Not everyone has piled on. CNN anchor Brian Stelter delicately referred to the incident as an "accident" during which Toobin "exposed himself," and warned readers that Toobin has been "sidelined at a pivotal moment in the run-up to the presidential election." Because, certainly, Toobin's unavailability to join the team raking President Donald Trump over the coals is what's really important here.
Kevin Williamson at National Review described the country's reaction to Toobin's conduct as little more than the latest "public-hate ritual." "In the great junior-high cafeteria of the American public square," Williamson writes, "it's Toobin's turn to sit alone." Oh, sure. Because whipping your genitalia out in front of your co-workers and pleasuring yourself in the middle of a meeting is exactly like showing up in seventh grade wearing the "wrong" shoes.
.. The day after the ViewToob(in) scandal broke, Jonathan Zimmerman published a column in the New York Daily News in which he informs us that Toobin is "the most mocked man in the United States" only because of schadenfreude and because we're just not comfortable enough with masturbation. Zimmerman closes his piece by saying: "I'm guessing that you do the same, dear reader. Maybe you should stop feeling weird and guilty about that."
Zimmerman — like some of Toobin's other defenders — seems to be laboring under the misimpression that because conduct is engaged in somewhere , it must be tolerated everywhere . Let us agree, shall we, that just because it is appropriate to empty one's bowels in the bathroom does not mean it should be done in the conference room. And I'm going to further venture a guess that very few people have actually felt compelled to masturbate during conference calls, eight months of COVID-19 Zoom meetings notwithstanding.
But the larger point is that both Zimmerman and Williamson are getting it wrong here. The public's reaction isn't just the latest "two minutes of hate," secret envy or baseless "Mean Girl" bullying.
Millions of Americans display no sympathy for Toobin's (likely temporary) downfall because they are sick and tired of being lectured to and looked down upon by celebrities for whom leftist politics are expected to take the place of a complete lack of personal virtue. And that's putting it gracefully.
For the past four years (in truth, for years before that), the 63 million Americans who voted for Donald Trump have been on the receiving end of nothing but derision from the coastal elites, while we have watched them defend — and engage in — behavior that most of us find indefensible.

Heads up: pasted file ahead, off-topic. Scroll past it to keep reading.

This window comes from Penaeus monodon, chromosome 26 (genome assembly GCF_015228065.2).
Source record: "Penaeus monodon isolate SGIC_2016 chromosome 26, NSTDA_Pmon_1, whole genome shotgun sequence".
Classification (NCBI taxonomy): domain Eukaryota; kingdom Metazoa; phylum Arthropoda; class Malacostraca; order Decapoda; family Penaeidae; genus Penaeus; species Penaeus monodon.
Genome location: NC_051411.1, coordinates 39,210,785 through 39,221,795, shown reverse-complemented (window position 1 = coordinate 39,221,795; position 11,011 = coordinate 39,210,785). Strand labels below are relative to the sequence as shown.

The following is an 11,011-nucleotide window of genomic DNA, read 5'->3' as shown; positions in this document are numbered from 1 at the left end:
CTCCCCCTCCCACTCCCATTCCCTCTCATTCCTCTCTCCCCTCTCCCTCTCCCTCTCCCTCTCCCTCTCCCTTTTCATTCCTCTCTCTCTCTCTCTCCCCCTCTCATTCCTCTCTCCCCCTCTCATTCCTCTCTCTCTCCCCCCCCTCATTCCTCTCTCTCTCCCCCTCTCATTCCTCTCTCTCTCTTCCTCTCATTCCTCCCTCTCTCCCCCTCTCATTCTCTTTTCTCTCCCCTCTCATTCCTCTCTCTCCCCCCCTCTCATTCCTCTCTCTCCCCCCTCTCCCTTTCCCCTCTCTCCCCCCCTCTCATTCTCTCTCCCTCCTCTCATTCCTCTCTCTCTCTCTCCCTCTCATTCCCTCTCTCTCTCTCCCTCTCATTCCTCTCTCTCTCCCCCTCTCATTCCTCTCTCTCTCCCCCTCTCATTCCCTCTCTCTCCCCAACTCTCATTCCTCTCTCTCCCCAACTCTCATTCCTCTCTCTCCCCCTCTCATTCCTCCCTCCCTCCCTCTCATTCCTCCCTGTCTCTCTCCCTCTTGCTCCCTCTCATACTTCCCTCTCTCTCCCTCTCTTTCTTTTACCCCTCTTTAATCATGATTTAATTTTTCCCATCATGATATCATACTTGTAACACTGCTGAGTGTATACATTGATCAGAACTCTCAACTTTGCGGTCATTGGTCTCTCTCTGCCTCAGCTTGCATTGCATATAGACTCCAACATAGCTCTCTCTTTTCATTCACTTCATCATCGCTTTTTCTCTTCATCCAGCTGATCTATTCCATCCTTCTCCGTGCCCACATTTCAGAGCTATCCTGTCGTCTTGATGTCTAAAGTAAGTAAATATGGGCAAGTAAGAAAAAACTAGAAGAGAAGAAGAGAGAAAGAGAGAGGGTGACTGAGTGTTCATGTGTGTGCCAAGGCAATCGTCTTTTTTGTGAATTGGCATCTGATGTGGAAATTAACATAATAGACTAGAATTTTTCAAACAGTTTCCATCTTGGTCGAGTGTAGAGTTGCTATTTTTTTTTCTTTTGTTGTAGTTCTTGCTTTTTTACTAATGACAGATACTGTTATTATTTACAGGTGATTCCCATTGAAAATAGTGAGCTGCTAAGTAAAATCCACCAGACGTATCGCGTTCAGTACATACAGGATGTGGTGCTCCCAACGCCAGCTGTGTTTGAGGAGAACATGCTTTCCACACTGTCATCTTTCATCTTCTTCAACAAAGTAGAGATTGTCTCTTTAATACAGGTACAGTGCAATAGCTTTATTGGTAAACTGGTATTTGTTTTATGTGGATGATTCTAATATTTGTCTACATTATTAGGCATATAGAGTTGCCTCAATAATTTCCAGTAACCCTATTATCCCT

One would think that after so many of the pious politicians and moralizing media had been exposed as liars and frauds, they'd tone the righteous indignation down somewhat. Or that after the widespread rot that #MeToo exposed, Hollywood celebrities would be just a little reluctant to tout their moral superiority.
We rubes out here in Flyover Country are supposed to ignore the perversion and kink of the progressive vanguard; their chronic promiscuity; the spouses they wound and betray and abandon; their multiple divorces and the children they damage with their selfish behavior; their substance abuse and stints in rehab; their arrests for shoplifting and drunk driving and indecent exposure; the bribery and corruption and general hypocrisy of criticizing Joe and Jane Six-Pack for opposing policies that they themselves have zero intention of abiding by.
They're just better people, since they're voting for Joe Biden and they really, really support the Green New Deal.
Contrary to Kevin Williamson's take, I don't "hate" Jeffrey Toobin, and I wouldn't wish what he's going through on anyone, whether I agree with their politics or not. Furthermore, famous and wealthy Americans — like all Americans — are entitled to cast their vote however they wish, to feel strongly about it and to defend their positions. They are not , however, entitled to some kind of religious deference to their opinion, nor do they have a divine right to condemn everyone who doesn't share their political viewpoint.
Finally, if they want their politics to be more persuasive, or for the public to be more forgiving, they might try a little humility. Americans can overlook a multitude of sins. But hypocrisy, almost never.